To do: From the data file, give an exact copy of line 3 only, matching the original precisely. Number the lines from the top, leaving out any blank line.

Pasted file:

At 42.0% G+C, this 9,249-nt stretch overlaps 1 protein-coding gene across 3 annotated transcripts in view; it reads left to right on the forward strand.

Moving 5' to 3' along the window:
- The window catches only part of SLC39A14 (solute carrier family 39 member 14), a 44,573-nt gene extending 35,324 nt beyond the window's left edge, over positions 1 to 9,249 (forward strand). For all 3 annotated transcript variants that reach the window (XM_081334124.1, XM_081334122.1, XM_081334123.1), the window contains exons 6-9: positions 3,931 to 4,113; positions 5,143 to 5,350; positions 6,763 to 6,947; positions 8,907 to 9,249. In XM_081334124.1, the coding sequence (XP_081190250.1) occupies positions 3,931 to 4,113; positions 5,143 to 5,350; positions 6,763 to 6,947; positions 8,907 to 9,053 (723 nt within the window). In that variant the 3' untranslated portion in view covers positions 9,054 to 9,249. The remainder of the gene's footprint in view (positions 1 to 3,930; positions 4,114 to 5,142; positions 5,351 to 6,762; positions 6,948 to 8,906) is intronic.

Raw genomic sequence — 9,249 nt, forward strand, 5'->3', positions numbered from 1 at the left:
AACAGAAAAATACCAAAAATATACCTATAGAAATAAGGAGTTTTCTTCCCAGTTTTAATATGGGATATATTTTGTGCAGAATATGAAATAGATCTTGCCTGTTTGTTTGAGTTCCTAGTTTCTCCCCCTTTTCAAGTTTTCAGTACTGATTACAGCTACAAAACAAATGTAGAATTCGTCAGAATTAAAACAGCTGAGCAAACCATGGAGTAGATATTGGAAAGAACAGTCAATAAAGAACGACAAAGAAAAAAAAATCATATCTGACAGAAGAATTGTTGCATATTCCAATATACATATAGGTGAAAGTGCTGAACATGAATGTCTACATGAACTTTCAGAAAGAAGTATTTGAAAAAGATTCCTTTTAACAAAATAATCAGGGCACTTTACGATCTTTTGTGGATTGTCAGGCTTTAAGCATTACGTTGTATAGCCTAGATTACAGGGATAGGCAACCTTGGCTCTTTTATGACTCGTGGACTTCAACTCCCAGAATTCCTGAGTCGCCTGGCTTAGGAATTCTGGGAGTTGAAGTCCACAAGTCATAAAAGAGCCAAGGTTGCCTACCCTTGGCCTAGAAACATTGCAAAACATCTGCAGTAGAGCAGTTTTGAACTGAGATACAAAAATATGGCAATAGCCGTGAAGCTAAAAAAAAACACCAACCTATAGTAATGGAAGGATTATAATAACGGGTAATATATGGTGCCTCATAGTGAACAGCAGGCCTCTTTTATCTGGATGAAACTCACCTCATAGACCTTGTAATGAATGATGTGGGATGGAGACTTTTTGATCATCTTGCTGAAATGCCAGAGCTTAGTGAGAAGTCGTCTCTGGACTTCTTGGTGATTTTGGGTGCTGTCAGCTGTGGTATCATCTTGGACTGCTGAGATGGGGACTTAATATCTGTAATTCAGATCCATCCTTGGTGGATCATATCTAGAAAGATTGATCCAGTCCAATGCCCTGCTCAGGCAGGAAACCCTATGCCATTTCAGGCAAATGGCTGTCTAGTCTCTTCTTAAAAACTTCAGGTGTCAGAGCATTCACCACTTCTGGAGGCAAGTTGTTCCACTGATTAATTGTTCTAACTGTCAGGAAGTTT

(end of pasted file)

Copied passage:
- The window catches only part of SLC39A14 (solute carrier family 39 member 14), a 44,573-nt gene extending 35,324 nt beyond the window's left edge, over positions 1 to 9,249 (forward strand). For all 3 annotated transcript variants that reach the window (XM_081334124.1, XM_081334122.1, XM_081334123.1), the window contains exons 6-9: positions 3,931 to 4,113; positions 5,143 to 5,350; positions 6,763 to 6,947; positions 8,907 to 9,249. In XM_081334124.1, the coding sequence (XP_081190250.1) occupies positions 3,931 to 4,113; positions 5,143 to 5,350; positions 6,763 to 6,947; positions 8,907 to 9,053 (723 nt within the window). In that variant the 3' untranslated portion in view covers positions 9,054 to 9,249. The remainder of the gene's footprint in view (positions 1 to 3,930; positions 4,114 to 5,142; positions 5,351 to 6,762; positions 6,948 to 8,906) is intronic.